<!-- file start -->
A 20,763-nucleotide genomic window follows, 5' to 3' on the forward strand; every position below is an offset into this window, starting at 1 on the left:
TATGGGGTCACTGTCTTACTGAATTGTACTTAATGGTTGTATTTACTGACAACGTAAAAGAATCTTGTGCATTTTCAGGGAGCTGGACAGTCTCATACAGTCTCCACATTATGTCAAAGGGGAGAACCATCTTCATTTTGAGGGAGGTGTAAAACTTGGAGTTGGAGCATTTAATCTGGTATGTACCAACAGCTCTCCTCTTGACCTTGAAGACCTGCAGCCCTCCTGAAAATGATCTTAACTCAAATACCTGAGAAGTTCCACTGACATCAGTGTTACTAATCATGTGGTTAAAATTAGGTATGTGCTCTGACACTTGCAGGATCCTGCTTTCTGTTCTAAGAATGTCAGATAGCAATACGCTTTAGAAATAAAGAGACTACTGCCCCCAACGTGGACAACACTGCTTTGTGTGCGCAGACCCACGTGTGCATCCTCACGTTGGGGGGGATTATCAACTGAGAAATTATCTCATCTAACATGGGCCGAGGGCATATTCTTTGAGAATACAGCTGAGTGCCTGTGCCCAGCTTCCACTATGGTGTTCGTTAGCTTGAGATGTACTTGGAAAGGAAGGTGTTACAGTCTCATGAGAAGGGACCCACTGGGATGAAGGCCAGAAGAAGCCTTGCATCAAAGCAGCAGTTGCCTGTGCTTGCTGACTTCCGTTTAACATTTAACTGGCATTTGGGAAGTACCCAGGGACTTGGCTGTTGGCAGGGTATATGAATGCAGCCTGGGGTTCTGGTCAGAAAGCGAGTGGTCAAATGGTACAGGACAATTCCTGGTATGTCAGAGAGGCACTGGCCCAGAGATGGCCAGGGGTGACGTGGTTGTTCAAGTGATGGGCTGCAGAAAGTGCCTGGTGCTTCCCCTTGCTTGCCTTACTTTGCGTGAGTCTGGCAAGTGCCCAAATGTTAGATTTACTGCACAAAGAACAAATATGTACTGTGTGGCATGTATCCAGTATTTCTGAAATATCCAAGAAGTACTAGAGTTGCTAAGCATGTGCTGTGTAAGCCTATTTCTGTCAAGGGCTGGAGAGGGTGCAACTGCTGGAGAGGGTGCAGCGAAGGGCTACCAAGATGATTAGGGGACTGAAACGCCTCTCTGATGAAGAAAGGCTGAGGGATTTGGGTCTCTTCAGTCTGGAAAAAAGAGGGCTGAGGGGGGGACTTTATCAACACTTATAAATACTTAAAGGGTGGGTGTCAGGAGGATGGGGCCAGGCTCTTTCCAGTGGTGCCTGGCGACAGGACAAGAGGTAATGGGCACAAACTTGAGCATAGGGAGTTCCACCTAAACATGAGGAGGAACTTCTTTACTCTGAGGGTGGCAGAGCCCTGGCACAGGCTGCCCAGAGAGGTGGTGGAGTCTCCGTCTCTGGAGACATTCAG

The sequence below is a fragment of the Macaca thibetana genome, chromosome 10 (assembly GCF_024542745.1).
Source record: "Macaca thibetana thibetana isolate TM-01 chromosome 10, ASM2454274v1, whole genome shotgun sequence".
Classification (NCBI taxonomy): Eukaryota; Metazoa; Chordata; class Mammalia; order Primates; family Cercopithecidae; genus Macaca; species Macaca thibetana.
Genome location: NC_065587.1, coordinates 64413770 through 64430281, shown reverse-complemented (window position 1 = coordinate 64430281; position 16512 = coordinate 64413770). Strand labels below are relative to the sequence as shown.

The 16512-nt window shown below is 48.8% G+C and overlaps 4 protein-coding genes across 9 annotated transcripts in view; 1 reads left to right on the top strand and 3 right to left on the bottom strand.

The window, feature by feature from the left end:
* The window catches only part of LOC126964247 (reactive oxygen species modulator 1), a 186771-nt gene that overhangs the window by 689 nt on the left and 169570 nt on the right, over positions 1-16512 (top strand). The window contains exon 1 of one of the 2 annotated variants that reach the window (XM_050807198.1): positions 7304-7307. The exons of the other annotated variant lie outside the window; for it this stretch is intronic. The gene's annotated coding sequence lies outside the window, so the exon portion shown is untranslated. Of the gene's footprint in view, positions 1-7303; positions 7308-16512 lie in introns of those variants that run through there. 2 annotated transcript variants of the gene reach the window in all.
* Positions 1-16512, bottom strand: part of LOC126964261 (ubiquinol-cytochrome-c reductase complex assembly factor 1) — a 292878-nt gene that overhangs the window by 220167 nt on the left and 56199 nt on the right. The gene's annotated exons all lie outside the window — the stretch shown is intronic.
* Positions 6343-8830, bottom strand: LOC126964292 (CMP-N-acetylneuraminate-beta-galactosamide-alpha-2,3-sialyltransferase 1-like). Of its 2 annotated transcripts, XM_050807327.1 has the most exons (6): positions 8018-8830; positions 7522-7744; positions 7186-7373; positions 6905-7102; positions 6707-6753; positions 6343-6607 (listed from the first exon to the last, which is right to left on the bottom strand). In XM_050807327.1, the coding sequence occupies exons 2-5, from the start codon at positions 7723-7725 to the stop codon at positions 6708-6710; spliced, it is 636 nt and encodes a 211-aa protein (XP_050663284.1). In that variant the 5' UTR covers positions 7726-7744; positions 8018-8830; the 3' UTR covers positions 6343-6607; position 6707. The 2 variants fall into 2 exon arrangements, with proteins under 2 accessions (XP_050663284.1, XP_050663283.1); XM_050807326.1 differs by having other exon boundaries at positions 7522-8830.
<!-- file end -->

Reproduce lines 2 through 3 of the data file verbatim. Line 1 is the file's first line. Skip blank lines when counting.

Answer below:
TATGGGGTCACTGTCTTACTGAATTGTACTTAATGGTTGTATTTACTGACAACGTAAAAGAATCTTGTGCATTTTCAGGGAGCTGGACAGTCTCATACAGTCTCCACATTATGTCAAAGGGGAGAACCATCTTCATTTTGAGGGAGGTGTAAAACTTGGAGTTGGAGCATTTAATCTGGTATGTACCAACAGCTCTCCTCTTGACCTTGAAGACCTGCAGCCCTCCTGAAAATGATCTTAACTCAAATACCTGAGAAGTTCCACTGACATCAGTGTTACTAATCATGTGGTTAAAATTAGGTATGTGCTCTGACACTTGCAGGATCCTGCTTTCTGTTCTAAGAATGTCAGATAGCAATACGCTTTAGAAATAAAGAGACTACTGCCCCCAACGTGGACAACACTGCTTTGTGTGCGCAGACCCACGTGTGCATCCTCACGTTGGGGGGGATTATCAACTGAGAAATTATCTCATCTAACATGGGCCGAGGGCATATTCTTTGAGAATACAGCTGAGTGCCTGTGCCCAGCTTCCACTATGGTGTTCGTTAGCTTGAGATGTACTTGGAAAGGAAGGTGTTACAGTCTCATGAGAAGGGACCCACTGGGATGAAGGCCAGAAGAAGCCTTGCATCAAAGCAGCAGTTGCCTGTGCTTGCTGACTTCCGTTTAACATTTAACTGGCATTTGGGAAGTACCCAGGGACTTGGCTGTTGGCAGGGTATATGAATGCAGCCTGGGGTTCTGGTCAGAAAGCGAGTGGTCAAATGGTACAGGACAATTCCTGGTATGTCAGAGAGGCACTGGCCCAGAGATGGCCAGGGGTGACGTGGTTGTTCAAGTGATGGGCTGCAGAAAGTGCCTGGTGCTTCCCCTTGCTTGCCTTACTTTGCGTGAGTCTGGCAAGTGCCCAAATGTTAGATTTACTGCACAAAGAACAAATATGTACTGTGTGGCATGTATCCAGTATTTCTGAAATATCCAAGAAGTACTAGAGTTGCTAAGCATGTGCTGTGTAAGCCTATTTCTGTCAAGGGCTGGAGAGGGTGCAACTGCTGGAGAGGGTGCAGCGAAGGGCTACCAAGATGATTAGGGGACTGAAACGCCTCTCTGATGAAGAAAGGCTGAGGGATTTGGGTCTCTTCAGTCTGGAAAAAAGAGGGCTGAGGGGGGGACTTTATCAACACTTATAAATACTTAAAGGGTGGGTGTCAGGAGGATGGGGCCAGGCTCTTTCCAGTGGTGCCTGGCGACAGGACAAGAGGTAATGGGCACAAACTTGAGCATAGGGAGTTCCACCTAAACATGAGGAGGAACTTCTTTACTCTGAGGGTGGCAGAGCCCTGGCACAGGCTGCCCAGAGAGGTGGTGGAGTCTCCGTCTCTGGAGACATTCAG

The sequence below is a fragment of the Macaca thibetana genome, chromosome 10 (assembly GCF_024542745.1).